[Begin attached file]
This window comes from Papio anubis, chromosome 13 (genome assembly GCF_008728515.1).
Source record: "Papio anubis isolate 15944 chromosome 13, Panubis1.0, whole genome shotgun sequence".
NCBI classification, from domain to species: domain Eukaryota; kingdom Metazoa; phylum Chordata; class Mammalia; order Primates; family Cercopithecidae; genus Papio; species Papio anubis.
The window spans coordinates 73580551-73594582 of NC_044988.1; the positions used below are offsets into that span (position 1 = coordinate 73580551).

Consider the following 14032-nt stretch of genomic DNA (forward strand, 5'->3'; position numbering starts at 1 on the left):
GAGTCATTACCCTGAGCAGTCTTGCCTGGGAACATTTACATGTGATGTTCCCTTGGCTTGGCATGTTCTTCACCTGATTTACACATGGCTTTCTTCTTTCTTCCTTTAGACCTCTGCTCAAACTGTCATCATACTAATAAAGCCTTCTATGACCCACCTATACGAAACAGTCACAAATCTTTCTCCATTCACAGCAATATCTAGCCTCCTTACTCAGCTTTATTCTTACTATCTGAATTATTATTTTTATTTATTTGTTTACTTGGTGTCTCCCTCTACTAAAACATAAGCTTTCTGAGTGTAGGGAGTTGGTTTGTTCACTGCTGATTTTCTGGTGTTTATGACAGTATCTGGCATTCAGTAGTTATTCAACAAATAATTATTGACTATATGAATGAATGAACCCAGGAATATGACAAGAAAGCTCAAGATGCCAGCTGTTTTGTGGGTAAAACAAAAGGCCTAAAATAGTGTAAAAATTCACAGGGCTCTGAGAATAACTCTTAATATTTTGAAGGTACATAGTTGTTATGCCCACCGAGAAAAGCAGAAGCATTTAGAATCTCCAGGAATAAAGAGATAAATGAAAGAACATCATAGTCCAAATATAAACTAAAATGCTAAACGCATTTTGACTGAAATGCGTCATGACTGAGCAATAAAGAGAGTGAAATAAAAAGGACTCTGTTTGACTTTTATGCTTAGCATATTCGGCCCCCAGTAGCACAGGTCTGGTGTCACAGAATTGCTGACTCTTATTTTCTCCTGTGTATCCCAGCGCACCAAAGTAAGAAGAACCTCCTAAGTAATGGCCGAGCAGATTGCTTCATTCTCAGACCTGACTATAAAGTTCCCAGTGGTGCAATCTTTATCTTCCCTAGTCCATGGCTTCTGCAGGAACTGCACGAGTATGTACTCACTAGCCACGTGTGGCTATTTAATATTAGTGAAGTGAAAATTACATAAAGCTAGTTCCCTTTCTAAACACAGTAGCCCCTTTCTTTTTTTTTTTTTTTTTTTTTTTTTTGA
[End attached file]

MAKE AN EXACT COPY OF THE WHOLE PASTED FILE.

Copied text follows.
This window comes from Papio anubis, chromosome 13 (genome assembly GCF_008728515.1).
Source record: "Papio anubis isolate 15944 chromosome 13, Panubis1.0, whole genome shotgun sequence".
NCBI classification, from domain to species: domain Eukaryota; kingdom Metazoa; phylum Chordata; class Mammalia; order Primates; family Cercopithecidae; genus Papio; species Papio anubis.
The window spans coordinates 73580551-73594582 of NC_044988.1; the positions used below are offsets into that span (position 1 = coordinate 73580551).

Consider the following 14032-nt stretch of genomic DNA (forward strand, 5'->3'; position numbering starts at 1 on the left):
GAGTCATTACCCTGAGCAGTCTTGCCTGGGAACATTTACATGTGATGTTCCCTTGGCTTGGCATGTTCTTCACCTGATTTACACATGGCTTTCTTCTTTCTTCCTTTAGACCTCTGCTCAAACTGTCATCATACTAATAAAGCCTTCTATGACCCACCTATACGAAACAGTCACAAATCTTTCTCCATTCACAGCAATATCTAGCCTCCTTACTCAGCTTTATTCTTACTATCTGAATTATTATTTTTATTTATTTGTTTACTTGGTGTCTCCCTCTACTAAAACATAAGCTTTCTGAGTGTAGGGAGTTGGTTTGTTCACTGCTGATTTTCTGGTGTTTATGACAGTATCTGGCATTCAGTAGTTATTCAACAAATAATTATTGACTATATGAATGAATGAACCCAGGAATATGACAAGAAAGCTCAAGATGCCAGCTGTTTTGTGGGTAAAACAAAAGGCCTAAAATAGTGTAAAAATTCACAGGGCTCTGAGAATAACTCTTAATATTTTGAAGGTACATAGTTGTTATGCCCACCGAGAAAAGCAGAAGCATTTAGAATCTCCAGGAATAAAGAGATAAATGAAAGAACATCATAGTCCAAATATAAACTAAAATGCTAAACGCATTTTGACTGAAATGCGTCATGACTGAGCAATAAAGAGAGTGAAATAAAAAGGACTCTGTTTGACTTTTATGCTTAGCATATTCGGCCCCCAGTAGCACAGGTCTGGTGTCACAGAATTGCTGACTCTTATTTTCTCCTGTGTATCCCAGCGCACCAAAGTAAGAAGAACCTCCTAAGTAATGGCCGAGCAGATTGCTTCATTCTCAGACCTGACTATAAAGTTCCCAGTGGTGCAATCTTTATCTTCCCTAGTCCATGGCTTCTGCAGGAACTGCACGAGTATGTACTCACTAGCCACGTGTGGCTATTTAATATTAGTGAAGTGAAAATTACATAAAGCTAGTTCCCTTTCTAAACACAGTAGCCCCTTTCTTTTTTTTTTTTTTTTTTTTTTTTTTGA